Question: If you're the superintendent of a district labeled "in need of improvement" under NCLB, are you allowed to offer federally funded tutoring directly to students? Answer: No—unless, of course, your name is Arne Duncan and you run the Chicago Public Schools. Then the answer is yes. (See here.) Wait, news flash. Now that same exemption has been awarded to seven other urban districts, according to Education Daily, including Los Angeles and Boston (see here). At least, in a recent communiqué to Florida, the U.S. Department of Education makes one point perfectly clear—in providing its students tutoring, low-performing districts cannot use groups associated with the failing district (i.e., teacher unions, after-school programs, or parents' groups). Better not let anybody outside of Florida know that, however, because failing districts in other states are allowed to use these groups (for example, say, the United Federation of Teachers). All of which explains Secretary Margaret Spellings's new favorite mantra: "A foolish consistency is the hobgoblin of little minds."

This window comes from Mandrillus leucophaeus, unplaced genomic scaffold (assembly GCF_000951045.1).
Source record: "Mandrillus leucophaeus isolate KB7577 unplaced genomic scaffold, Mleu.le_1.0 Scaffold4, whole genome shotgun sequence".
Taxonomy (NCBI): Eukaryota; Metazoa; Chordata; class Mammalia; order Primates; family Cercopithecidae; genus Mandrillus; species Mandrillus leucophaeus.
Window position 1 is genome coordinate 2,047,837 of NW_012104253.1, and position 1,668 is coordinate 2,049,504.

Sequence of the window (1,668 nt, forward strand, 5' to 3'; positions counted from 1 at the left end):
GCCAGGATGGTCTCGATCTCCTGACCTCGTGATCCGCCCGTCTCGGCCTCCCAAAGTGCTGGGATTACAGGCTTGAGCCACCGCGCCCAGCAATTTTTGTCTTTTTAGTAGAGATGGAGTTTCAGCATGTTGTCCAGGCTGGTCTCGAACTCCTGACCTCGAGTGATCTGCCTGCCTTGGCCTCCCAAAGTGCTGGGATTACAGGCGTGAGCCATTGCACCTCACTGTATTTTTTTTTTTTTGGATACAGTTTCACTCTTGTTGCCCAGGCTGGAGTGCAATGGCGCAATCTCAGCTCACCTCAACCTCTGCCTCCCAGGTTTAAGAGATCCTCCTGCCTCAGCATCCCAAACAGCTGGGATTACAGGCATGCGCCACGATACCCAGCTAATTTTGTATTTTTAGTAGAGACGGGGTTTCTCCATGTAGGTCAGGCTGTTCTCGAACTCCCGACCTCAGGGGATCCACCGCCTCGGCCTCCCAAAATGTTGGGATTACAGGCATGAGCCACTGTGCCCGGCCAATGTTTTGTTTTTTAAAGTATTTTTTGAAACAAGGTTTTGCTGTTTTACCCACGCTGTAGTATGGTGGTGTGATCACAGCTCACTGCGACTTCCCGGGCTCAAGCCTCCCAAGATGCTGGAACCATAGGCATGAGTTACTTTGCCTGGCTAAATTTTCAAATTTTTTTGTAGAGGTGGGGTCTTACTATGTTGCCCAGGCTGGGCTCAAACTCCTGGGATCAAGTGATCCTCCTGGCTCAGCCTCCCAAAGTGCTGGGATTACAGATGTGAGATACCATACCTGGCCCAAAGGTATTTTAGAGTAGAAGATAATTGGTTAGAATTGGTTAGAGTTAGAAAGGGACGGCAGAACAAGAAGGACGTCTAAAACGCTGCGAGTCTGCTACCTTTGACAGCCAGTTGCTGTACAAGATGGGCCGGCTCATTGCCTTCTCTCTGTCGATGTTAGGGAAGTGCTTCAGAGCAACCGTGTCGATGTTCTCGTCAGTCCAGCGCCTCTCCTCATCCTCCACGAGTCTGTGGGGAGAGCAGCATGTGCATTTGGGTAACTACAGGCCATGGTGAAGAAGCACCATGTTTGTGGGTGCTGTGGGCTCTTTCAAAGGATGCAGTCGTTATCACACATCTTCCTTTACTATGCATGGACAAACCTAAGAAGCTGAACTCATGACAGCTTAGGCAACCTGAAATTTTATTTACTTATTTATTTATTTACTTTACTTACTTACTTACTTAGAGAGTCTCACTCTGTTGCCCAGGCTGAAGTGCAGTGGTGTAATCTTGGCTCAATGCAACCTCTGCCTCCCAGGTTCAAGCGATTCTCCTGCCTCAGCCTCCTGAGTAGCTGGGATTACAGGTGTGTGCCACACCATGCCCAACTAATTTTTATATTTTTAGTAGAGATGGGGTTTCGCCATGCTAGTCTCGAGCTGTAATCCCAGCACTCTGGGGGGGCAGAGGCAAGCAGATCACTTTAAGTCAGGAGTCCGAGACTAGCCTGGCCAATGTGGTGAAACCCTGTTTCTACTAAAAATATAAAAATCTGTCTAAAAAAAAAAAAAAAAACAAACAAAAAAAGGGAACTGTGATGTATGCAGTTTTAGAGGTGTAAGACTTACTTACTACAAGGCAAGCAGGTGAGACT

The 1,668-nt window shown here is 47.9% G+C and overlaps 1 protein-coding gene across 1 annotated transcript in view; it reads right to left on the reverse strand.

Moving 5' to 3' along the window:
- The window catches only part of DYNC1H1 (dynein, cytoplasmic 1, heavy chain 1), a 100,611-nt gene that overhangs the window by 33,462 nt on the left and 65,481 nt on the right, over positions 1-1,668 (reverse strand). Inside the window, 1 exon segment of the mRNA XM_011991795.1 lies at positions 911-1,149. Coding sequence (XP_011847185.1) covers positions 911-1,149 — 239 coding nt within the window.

"Feds tighten tutoring rules under NCLB," by Corey Murray, eSchool News, October 19, 2005 (free registration required)

"Tutoring, a key in No Child Left Behind, is raising questions," by Valerie Strauss, Washington Post, October 25, 2005

"More urban districts get SES flexibility," by Katherine Shek, Education Daily, October 26, 2005 (subscription required)

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